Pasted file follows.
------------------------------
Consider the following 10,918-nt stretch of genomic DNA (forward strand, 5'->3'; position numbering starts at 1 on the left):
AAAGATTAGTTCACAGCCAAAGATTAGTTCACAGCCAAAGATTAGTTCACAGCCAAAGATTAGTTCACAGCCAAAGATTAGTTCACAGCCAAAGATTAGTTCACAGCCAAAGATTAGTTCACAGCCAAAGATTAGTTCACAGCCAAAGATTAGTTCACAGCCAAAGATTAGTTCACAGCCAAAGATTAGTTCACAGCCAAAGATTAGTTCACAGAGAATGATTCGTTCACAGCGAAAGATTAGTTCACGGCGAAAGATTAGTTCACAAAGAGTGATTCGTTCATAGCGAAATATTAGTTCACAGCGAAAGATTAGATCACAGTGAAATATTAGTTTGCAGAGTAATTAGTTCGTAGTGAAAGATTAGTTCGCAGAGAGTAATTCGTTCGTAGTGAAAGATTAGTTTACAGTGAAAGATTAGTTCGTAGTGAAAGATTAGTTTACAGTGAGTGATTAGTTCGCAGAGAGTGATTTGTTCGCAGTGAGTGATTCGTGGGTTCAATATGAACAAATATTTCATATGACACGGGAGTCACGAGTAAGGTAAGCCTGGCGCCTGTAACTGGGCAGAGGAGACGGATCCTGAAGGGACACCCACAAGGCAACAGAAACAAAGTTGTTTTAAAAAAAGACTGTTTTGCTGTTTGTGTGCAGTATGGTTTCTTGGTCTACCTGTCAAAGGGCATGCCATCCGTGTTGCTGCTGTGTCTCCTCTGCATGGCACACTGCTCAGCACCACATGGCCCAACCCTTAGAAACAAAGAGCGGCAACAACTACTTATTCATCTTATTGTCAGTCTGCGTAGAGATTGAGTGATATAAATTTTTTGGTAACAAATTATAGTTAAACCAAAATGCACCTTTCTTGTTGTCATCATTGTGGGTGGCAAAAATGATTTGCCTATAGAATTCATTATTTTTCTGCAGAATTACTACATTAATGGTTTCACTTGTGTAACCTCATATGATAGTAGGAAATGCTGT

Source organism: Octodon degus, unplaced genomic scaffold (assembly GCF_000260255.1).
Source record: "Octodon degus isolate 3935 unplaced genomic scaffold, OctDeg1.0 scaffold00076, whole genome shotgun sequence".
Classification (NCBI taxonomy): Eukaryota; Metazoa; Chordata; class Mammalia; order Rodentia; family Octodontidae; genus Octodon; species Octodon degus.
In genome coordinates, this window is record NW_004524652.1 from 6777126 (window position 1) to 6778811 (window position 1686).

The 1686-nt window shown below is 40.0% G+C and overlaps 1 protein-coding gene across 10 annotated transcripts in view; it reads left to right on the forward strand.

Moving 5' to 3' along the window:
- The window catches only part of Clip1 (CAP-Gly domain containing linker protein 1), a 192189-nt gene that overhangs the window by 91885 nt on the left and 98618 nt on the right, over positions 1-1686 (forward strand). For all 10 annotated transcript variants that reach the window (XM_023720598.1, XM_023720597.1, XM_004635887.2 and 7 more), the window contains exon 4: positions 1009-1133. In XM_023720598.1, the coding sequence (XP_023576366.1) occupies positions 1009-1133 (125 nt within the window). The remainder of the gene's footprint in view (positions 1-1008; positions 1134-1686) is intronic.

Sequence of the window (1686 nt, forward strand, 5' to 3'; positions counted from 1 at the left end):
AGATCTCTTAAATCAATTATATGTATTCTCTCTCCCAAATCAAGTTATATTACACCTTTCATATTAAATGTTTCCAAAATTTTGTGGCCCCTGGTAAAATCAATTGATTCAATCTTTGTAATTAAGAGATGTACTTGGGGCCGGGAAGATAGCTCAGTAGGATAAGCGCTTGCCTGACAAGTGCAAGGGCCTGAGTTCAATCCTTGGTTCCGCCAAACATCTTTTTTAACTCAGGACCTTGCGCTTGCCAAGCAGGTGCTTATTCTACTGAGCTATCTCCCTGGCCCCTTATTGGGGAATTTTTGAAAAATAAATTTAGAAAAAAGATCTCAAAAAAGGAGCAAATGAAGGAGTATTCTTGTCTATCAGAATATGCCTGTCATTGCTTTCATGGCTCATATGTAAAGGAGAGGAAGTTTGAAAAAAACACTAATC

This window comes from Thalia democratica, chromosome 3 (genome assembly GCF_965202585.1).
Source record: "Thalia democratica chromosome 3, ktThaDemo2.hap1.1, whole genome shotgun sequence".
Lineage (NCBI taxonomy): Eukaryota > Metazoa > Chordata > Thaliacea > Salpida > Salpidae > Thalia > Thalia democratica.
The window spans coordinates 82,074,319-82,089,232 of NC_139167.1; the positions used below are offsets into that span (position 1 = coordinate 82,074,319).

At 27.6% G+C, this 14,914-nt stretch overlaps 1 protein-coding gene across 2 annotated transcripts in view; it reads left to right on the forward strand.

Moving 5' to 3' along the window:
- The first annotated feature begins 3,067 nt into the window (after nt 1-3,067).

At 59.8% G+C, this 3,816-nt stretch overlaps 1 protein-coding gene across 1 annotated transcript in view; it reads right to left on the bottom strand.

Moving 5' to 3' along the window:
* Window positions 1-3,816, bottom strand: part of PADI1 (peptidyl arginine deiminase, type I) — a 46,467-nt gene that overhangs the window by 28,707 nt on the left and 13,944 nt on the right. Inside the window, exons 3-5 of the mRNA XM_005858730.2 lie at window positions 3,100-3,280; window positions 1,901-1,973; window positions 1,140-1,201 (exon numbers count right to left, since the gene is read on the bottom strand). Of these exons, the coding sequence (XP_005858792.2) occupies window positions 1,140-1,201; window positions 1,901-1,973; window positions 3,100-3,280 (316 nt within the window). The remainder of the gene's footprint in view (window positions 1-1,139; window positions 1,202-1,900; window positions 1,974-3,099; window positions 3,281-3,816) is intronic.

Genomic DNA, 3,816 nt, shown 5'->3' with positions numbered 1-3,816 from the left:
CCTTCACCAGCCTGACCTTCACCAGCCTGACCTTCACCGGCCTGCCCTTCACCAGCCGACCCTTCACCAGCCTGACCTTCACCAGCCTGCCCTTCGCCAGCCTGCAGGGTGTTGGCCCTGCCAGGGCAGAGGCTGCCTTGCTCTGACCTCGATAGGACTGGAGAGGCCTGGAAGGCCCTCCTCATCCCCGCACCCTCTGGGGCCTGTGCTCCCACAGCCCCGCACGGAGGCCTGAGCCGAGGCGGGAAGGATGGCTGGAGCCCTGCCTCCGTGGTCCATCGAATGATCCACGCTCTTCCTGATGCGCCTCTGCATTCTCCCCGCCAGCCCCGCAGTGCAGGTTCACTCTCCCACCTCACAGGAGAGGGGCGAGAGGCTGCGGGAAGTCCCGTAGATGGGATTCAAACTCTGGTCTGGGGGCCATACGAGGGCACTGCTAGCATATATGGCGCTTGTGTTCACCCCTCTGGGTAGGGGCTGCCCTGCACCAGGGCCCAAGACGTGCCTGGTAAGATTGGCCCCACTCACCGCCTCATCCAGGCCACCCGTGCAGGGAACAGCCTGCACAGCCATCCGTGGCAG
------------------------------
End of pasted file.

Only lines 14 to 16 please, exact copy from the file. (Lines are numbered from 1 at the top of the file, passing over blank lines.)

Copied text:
Lineage (NCBI taxonomy): Eukaryota > Metazoa > Chordata > Thaliacea > Salpida > Salpidae > Thalia > Thalia democratica.
The window spans coordinates 82,074,319-82,089,232 of NC_139167.1; the positions used below are offsets into that span (position 1 = coordinate 82,074,319).

At 27.6% G+C, this 14,914-nt stretch overlaps 1 protein-coding gene across 2 annotated transcripts in view; it reads left to right on the forward strand.